Reducing media exposure can be healthy for all children, but it is especially true for highly-sensitive children. Turn off the TV and close that newspaper when your children are around. Choose commercial-free options when driving. You cannot shield your child from everything, but you can work to decrease exposure to triggers.
5. Remember that sensitivity is a strength.
Yes, sensitivity can result in worries but it is also a huge strength. I like to remind my son that his sensitivity is his superpower. He is in-tune with those around him, cares deeply for others, and is a wonderful friend.
6. Talk about those "Worry Wins."
Whenever my son is struggling with a swell of worry, it can feel like worry is winning. On these occasions, I like to remind him of all the worries he’s conquered over the past eight years. The list is long. I’ll often make a "Worry Wins" list to hang on his bedroom wall, as a daily reminder that he is an expert at battling worries. Reminding him of these successes helps him to remember that he’s done this before and he can do it again.
7. Remember that worry can be managed.
Anxiety cannot be eliminated entirely, but it can be managed. I like to remind my son that he can exercise his brain just as he can exercise his body.
8. Practice those coping skills.
Learning to manage anxiety and other strong emotions is a skill that takes practice. It is important to keep in mind that every person is unique. What calms one child may not work for another. Here are some strategies that have worked for our family:
In our home, we actually created a Worry Basket. It is filled with tools that help my son to calm down and relax. My son keeps the basket beside his bed so that he can find it easily.
9. It's important to try new strategies
Worry is sneaky. It ebbs and flows and changes shape over time. It can sneak up on you on a clear blue day. Because of this, strategies that have worked in the past may not work this time. It's important to keep adding to your worry toolbox. Don't be afraid to try something new!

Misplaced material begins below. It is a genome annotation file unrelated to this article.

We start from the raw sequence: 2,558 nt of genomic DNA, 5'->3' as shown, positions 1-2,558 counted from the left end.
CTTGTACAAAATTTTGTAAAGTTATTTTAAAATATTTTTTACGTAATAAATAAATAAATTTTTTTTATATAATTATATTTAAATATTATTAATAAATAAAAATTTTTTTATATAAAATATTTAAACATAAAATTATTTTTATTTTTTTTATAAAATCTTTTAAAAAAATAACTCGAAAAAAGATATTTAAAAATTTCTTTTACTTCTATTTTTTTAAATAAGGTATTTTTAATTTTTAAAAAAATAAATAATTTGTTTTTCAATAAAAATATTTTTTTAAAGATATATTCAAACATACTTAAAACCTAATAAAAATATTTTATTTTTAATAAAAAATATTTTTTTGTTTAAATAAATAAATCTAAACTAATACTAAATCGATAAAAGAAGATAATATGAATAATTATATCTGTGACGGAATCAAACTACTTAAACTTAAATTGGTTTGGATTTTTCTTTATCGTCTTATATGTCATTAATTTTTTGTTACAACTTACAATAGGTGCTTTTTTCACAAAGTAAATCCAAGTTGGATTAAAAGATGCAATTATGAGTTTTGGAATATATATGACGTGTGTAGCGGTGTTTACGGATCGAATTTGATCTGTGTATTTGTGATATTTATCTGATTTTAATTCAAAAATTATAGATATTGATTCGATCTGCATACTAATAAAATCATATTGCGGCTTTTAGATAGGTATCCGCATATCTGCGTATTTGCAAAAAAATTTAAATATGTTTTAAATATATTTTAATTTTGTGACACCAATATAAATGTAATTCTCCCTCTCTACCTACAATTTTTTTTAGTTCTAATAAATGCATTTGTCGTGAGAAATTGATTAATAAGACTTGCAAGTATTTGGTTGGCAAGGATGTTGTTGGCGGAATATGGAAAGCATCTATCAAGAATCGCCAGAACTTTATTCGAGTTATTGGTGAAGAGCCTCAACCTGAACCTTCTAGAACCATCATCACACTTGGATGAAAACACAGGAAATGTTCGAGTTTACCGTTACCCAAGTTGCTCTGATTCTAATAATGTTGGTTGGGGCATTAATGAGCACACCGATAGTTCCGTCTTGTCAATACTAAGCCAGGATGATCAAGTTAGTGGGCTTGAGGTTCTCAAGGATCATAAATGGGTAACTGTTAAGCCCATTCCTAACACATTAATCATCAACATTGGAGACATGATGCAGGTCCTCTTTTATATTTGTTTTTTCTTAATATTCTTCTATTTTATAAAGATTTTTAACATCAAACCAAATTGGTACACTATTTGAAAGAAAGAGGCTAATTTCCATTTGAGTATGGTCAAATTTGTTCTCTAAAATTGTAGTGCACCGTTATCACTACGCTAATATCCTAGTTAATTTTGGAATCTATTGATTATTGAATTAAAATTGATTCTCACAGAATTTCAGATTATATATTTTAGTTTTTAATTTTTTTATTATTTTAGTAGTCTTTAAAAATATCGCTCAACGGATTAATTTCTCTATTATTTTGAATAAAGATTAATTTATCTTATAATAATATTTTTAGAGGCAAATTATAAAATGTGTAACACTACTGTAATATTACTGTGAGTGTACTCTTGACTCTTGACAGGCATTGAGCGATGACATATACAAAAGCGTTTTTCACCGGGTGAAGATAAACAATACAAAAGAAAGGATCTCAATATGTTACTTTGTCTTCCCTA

10. Don't be afraid to ask for help
Sometimes, the worry is just too much. In these cases, it is brave to ask for help. If your child’s worry is significantly impairing his or her daily functioning, or if there is a history of anxiety disorders in your family, it’s important to seek help. The sooner, the better. Believe me, your child will be so relieved to have another supportive adult in his or her corner.
It gets easier.
Dealing with worry surges has yet to be easy, but it is certainly much easier than it used to be. Each time my son's worry spikes, we add more coping skills to our worry-busting repertoire. Coping skills are among the greatest of life skills and I know these strategies will serve him well in life.
Now, it's your turn. Tell us: Are you parenting a worrier? What strategies work for your family?
Caitlin Fitzpatrick Curley, a school psychologist, mom to three amazing children, and an unexpected homeschooler. She loves nature, good books, board games, strong coffee, and dancing in her kitchen. If you enjoyed this guest post, you can read about all of these things and more at My Little Poppies. Cait co-hosts The Homeschool Sisters Podcast and co-founder of Raising Poppies, an online community for parents of gifted and twice-exceptional children. She is a contributing writer for Simple Homeschool and GeekMom. Her work has also appeared on The Huffington Post, The Mighty, and Scary Mommy. You can find her on Facebook, Pinterest, Twitter, Instagram, and G+.